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Mighty Oaks Helps Veterans Stand Tall

Earlier in the year, Veteran Energy sponsored five Texas veterans for a retreat with Mighty Oaks Warrior Programs, a charitable group that focuses on helping veterans, military members and first-responders cope with PTSD.

The organization, formed in 2011 by former Marine and law enforcement officer Chad Robichaux, works with about 700 men and women each year through its Legacy programs, according to Branden Kunath, the group’s national programs director. We talked to Branden last week to get a little more information about the programs.

“We’re so passionate about it because we are them,” Branden said, speaking about the organization’s instructors and how each must come up through the program.

All are veterans, and Branden—who also served–said it’s this peer-to-peer technique that’s made the program so effective.

“We are the guys who’ve gone through the program,” he said. “We know what they’re going through, and we understand why they’re there.”

Branden said many people dealing with PTSD just don’t know who to trust anymore, so they tend to bottle up their emotions. Sometimes, they won’t talk about how they’re feeling because they feel it may put their jobs at risk. Or they fear labels and criticism from friends, family and peers. And some have a hard time opening up to people who haven’t experienced the same types of traumatic events.

He said many of the participants at Mighty Oaks make bigger breakthroughs in just a few short days than they’ve made after months of therapy and counseling at other groups and institutions. Mighty Oaks isn’t a replacement for those types of services, he said, but sometimes it’s the first step to getting these men and women to really begin the healing process.

“We get them to unpack the rucksack,” Branden said. “A lot of them go internal at first. They don’t want to be judged. They put on a mask, and the mask literally becomes their identity.”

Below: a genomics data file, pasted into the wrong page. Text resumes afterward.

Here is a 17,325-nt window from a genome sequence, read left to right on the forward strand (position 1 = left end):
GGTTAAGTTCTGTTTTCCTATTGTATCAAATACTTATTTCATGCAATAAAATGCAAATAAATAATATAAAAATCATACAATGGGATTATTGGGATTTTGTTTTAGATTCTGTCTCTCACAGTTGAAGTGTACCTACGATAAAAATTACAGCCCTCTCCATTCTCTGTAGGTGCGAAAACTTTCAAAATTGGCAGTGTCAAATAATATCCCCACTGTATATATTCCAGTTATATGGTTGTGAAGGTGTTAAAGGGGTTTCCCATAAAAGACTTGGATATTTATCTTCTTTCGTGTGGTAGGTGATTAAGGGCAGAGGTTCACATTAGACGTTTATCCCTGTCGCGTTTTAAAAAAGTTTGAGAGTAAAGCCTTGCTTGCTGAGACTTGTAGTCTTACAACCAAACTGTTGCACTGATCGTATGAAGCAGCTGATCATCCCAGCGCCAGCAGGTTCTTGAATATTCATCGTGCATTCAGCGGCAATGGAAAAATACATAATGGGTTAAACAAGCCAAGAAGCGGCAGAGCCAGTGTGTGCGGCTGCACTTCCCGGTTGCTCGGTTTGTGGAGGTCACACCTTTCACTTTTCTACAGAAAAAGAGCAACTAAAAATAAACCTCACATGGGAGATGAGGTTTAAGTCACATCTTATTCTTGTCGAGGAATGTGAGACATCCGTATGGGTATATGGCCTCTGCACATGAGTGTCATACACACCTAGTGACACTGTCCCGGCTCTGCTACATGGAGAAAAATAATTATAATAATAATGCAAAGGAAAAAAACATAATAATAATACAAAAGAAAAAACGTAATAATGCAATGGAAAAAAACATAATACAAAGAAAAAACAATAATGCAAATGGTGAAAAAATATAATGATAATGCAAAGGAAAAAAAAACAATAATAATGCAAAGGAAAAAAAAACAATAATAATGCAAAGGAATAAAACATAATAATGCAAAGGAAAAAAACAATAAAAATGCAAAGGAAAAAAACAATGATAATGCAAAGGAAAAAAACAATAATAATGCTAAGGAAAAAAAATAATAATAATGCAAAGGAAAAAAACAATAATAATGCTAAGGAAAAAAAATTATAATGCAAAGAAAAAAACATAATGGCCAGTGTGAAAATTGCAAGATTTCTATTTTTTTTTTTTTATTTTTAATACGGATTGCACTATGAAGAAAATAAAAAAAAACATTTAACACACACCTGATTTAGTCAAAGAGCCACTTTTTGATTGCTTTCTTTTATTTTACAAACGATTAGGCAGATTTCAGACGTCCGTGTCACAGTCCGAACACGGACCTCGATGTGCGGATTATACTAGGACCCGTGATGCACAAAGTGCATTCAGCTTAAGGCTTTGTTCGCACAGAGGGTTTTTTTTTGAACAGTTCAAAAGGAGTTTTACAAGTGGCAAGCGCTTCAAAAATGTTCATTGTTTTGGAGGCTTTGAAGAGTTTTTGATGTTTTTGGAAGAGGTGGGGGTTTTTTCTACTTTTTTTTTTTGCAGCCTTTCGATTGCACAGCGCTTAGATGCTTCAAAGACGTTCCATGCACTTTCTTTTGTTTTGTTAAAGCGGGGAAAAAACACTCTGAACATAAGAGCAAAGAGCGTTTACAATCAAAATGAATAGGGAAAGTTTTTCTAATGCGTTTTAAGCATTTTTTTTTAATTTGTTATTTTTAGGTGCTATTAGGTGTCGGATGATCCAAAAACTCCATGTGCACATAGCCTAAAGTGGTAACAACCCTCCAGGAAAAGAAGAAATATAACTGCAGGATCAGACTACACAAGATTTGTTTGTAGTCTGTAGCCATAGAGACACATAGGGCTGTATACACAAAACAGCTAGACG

But with a little time, Branden said the Mighty Oaks instructors are successful at getting a high percentage of the participants on the road to wellbeing, for taking responsibility for themselves and understanding life isn’t over and that “there’s still something for them to do.”

The organization, which has separate programs for men, women and couples, currently operates four retreat centers in four states: Texas, Ohio, California and Virginia. Mighty Oaks hosts 27 programs a year.

The retreats are all in nature-based settings, which, Branden said, helps participants get away from some of the distractions most face in their modern-day lives and focus on themselves.

“It’s the first time for a lot of them to finally unplug,” he said.

Graduates of the programs, which run less than a week, get a certificate and extended services where team members help them stay connected and find mentors, counseling and other resources.

“It’s not five days,” Branden said. “It’s one moment—when they finally say ‘enough is enough. I’m tired of being a victim. I’m tired of being in this position. I’m ready to move forward.’”

For more information on the Mighty Oaks Warrior Programs, visit their website.